Toe- New Sentimentality

Released: 2006.12.06 (DDCM-7001)
Label: Machu Picchu Industries

Toe is the kind of band that comes along and opens up your horizons on what a genre or style is capable of, after it's been "dying" or idling. A sort of revival. Toe is often considered to be math rock, post rock, or a blend of the two, but in reality they've at least begun to take it to a new level with a style unlike most others. From their initial releases "Songs, Ideas We Forgot" to "The Book About My Idle Plot on A Vague Anxiety", they demonstrated steady improvement since. And that's saying alot. The Book was an epic album, which I've listened to at least a hundred times. 16 months later, they released New Sentimentality. Let's just say they've improved once again.

Toe initially began as a barebones instrumental four-piece that just rocked their shit (just listen to it if you're not familiar with the band), but recently they've begun to experiment with different textures and instruments such as the xylophone and acoustic guitars, while retaining their groove and style- which seems to improve and remove the limitations of the band- if they had any to begin with.

For the fans of instrumental music, I feel obligated to write a section on the instrumentation on this album. And I must say, the instrumentation is ridiculously impressive. As always Takashi Kashikura kills it on the drums, in a way that I don't believe is overly masturabatory. Even if it was, it wouldn't matter too much because it's SO AWESOME. Even for Takashi Kashikura, the New Sentimentality EP definetely showcases some of his most impressive (and expressive) drumming that I've ever heard from... well, anybody. His style is at least as inventive and creative as his contemporary Zach Hill, although entirely different. This makes it all the more fucked that Zach Hill gets legions of fans vs. Kashikura, which only a few cult followers that have even heard of him.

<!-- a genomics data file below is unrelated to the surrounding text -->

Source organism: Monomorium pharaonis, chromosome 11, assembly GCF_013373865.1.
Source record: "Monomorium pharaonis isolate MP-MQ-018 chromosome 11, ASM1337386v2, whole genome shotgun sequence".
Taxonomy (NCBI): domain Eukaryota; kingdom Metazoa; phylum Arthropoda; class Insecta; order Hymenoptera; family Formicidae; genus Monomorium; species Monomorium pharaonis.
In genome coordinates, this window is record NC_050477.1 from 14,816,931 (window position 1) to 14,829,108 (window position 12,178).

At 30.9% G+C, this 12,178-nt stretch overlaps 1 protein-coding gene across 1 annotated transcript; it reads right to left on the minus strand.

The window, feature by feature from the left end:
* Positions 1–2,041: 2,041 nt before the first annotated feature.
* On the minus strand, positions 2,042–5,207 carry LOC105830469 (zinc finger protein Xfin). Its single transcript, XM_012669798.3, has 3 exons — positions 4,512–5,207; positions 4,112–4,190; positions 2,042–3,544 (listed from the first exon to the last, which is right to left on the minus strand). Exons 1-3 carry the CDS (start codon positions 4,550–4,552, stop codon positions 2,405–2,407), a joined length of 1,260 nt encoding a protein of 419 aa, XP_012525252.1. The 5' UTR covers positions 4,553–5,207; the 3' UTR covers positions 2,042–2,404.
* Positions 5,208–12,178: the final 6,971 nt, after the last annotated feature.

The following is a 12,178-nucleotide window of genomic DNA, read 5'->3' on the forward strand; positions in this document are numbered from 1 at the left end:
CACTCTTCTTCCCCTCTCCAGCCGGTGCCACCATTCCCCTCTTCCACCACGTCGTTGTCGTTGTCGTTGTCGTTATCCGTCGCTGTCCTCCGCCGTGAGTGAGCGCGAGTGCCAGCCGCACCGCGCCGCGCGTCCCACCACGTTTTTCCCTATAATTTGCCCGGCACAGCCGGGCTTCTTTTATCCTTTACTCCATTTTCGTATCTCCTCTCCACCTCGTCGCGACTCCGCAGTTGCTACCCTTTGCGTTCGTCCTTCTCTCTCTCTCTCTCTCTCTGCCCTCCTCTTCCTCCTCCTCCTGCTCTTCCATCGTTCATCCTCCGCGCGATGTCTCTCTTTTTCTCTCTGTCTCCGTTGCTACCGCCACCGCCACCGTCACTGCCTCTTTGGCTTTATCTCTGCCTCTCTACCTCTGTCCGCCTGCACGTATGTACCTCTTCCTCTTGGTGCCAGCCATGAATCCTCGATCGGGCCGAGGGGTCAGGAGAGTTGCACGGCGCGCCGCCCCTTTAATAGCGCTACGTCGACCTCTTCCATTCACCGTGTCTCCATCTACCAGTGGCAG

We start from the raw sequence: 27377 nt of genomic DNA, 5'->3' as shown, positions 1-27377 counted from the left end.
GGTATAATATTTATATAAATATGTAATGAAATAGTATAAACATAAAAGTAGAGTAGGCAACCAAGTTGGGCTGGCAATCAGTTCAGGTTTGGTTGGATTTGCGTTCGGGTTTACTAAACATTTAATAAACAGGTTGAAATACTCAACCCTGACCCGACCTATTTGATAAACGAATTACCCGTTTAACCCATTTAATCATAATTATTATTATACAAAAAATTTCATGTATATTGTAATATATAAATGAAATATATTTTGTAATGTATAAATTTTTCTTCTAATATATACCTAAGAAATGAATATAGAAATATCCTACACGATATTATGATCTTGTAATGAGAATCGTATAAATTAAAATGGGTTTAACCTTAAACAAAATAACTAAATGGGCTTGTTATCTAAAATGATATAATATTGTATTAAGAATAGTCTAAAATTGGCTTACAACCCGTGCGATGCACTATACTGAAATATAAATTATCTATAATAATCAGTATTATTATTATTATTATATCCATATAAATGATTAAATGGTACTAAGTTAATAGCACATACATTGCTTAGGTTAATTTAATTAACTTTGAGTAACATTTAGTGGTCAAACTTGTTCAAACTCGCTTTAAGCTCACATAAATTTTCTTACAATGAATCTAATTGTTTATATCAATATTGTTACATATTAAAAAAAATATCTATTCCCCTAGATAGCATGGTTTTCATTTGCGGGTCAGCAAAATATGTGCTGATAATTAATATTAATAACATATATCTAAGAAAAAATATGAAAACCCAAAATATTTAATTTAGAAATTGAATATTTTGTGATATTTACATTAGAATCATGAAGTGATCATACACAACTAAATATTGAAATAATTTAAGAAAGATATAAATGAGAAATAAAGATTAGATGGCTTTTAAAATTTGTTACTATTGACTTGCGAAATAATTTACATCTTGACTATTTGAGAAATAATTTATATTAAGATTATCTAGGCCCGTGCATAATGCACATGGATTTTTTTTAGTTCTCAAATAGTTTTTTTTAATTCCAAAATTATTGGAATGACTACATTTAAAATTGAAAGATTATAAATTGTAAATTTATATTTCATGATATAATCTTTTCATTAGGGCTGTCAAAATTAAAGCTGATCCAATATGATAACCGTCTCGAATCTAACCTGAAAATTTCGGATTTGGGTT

What about the other musicians?!

Sorry, I was caught up in writing about Kashikura's pure awesomeness. Of course, the other musicians play major roles in the band and may have equal importance to Kashikura. Without them, their sense of melody and half of the character expressed through their music would be gone. The guitar players compliment each other extremely well, in their personal Toe way. Although some American Football influence can be heard, they've developed their own style enough to call it their own. The bassist compliments the guitars perfectly with minimalist basslines and a tastefulness that is hard to come by.

But this doesn't mean that their music is flawless. Another problem with their 'genre', per se, is the fact that many bands that play within it end up with many songs sounding similar to each other, or to other bands (i.e Explosions In The Sky). Although Toe's experimentation involving new textures and instruments do enhance their sound, they don't deviate from their song-structural framework enough for New Sentimentality to be considered as the band's breakthrough album. Regardless, I believe that they may still be evolving past the fundamentals of their style and creating something I can hardly even imagine. LISTEN,

1 - Tsunagaru Haruka Kanata
2 - 1/21
3 - New Sentimentality
4 - Goodbye

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